Wolfram Language & System 10.0 (2014)|Legacy Documentation

This is documentation for an earlier version of the Wolfram Language.View current documentation (Version 11.2)

How to | Connect to a Remote Kernel

The Wolfram System can run its calculations on other computers that have the Wolfram System installed. Passing computations to other, potentially more powerful, machines can increase the efficiency of your work.

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Selected examples from the video:

The Wolfram System can be thought of as two distinct parts, a kernel and a front end. The front end is what you see on your screen (graphics, text, and display of your computations), while the kernel takes care of almost everything else, including the vast majority of computations.

Using a remote kernel to perform your computations is very convenient if your computer has limited hardware resources or is being used for other tasks. The Wolfram System can automate the running of remote kernels.

Begin setting up the remote kernel by selecting Evaluation Kernel Configuration Options:

In the window that appears, click Add to create a new kernel profile. The Kernel Properties window now appears, which lets you configure your new kernel.

  • In the Kernel Name field, give your new kernel an appropriate name.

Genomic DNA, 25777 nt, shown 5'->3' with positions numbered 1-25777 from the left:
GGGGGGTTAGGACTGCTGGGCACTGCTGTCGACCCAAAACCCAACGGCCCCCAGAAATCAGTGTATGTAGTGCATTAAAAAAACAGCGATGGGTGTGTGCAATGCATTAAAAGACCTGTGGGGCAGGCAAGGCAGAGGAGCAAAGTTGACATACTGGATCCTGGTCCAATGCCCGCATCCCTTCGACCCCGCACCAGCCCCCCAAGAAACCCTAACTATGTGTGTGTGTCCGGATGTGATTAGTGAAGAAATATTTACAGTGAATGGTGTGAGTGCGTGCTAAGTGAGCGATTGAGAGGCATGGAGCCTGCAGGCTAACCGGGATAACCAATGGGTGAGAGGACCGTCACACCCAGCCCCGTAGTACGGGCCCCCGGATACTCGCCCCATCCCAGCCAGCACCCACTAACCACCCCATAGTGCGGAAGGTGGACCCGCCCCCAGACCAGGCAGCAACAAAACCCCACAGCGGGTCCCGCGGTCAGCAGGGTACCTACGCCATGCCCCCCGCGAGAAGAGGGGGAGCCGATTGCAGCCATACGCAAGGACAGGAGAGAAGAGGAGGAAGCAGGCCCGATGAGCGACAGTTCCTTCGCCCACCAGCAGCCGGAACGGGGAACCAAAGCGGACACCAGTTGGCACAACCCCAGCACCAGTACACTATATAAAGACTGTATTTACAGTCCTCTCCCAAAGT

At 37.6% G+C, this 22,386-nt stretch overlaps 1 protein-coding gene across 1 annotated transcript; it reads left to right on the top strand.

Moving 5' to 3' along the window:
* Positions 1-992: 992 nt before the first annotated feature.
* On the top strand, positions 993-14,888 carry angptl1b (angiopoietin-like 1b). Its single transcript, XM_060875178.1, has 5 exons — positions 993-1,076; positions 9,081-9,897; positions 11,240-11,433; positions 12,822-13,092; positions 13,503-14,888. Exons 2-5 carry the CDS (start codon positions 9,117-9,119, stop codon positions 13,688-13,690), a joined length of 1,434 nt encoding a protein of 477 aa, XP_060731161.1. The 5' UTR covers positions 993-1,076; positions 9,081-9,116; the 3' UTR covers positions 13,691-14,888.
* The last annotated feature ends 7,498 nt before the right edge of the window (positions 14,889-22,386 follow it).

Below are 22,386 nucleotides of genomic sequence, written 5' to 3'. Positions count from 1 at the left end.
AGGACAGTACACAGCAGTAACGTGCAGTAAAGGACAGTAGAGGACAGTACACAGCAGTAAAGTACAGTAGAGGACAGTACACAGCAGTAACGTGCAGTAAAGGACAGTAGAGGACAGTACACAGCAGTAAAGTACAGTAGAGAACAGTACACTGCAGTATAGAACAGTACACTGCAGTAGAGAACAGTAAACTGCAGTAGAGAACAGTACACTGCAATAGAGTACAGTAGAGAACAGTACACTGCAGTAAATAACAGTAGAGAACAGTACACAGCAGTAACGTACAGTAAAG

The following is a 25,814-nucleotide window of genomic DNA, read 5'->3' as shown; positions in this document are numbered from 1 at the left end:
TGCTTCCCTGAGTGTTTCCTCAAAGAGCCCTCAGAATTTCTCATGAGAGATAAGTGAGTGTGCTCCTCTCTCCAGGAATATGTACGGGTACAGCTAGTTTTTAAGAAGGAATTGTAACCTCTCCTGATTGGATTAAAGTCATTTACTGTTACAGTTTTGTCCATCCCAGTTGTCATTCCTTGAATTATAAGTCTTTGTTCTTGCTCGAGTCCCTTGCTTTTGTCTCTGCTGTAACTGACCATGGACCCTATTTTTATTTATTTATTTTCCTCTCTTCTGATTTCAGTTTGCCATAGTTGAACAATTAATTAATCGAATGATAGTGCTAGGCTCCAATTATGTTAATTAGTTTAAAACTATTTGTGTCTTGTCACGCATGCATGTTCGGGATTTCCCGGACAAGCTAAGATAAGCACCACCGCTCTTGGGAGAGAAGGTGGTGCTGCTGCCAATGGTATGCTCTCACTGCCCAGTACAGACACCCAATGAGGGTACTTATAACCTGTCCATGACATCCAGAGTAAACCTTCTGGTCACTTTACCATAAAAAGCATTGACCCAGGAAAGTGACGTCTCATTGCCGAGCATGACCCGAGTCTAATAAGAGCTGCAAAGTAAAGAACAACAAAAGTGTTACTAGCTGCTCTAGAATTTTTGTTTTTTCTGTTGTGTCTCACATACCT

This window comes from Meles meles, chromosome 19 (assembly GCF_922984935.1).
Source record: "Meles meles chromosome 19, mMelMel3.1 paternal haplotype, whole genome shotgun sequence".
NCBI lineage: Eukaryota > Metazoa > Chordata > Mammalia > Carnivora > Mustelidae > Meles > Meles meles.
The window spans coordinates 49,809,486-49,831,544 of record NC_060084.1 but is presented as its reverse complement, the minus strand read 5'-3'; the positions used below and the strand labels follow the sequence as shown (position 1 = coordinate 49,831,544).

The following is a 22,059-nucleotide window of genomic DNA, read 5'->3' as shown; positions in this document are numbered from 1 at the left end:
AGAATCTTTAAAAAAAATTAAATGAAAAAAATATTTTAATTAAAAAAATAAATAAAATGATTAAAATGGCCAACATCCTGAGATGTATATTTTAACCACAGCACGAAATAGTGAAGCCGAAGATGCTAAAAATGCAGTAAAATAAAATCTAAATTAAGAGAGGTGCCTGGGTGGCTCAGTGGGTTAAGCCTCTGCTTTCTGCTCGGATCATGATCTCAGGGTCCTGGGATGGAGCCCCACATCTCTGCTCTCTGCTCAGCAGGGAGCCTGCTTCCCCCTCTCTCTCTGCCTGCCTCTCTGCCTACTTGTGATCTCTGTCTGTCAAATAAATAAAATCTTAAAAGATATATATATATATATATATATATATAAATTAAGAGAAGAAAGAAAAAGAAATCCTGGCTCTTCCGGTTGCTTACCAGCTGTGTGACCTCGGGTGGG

• In Basic Options, select the Remote Machine radio button.
  • In the Machine Name field (Remote Host on Mac OS X), enter either the name of the remote machine on your network or its IP address.
  • In the Remote Login field (Remote User in Mac OS X), specify the user that you will log in as.
    • In the Kernel Program field, give the command that would be used to run the Wolfram System through a terminal window on the remote machine. (In this example, the full path is not necessary because the remote kernel is on a Linux machine where a symbolic link to the kernel program "math" is in the search path.)

    Once you have finished entering this information, click OK to close both kernel configuration windows:

    You can now direct the front end to use the remote kernel. Select a notebook, and then select Evaluation Notebook's Kernel LinuxKernel. In this example, LinuxKernel is the name given to the remote kernel during setup:

    To actually make the connection and use the remote kernel, simply evaluate any expression. The front end will establish a connection to the remote machine through SSH and ask for your password.

    Upon entering a valid password, the remote kernel will evaluate the expression. Note that the name of the kernel is listed in parentheses on the title bar of the notebook.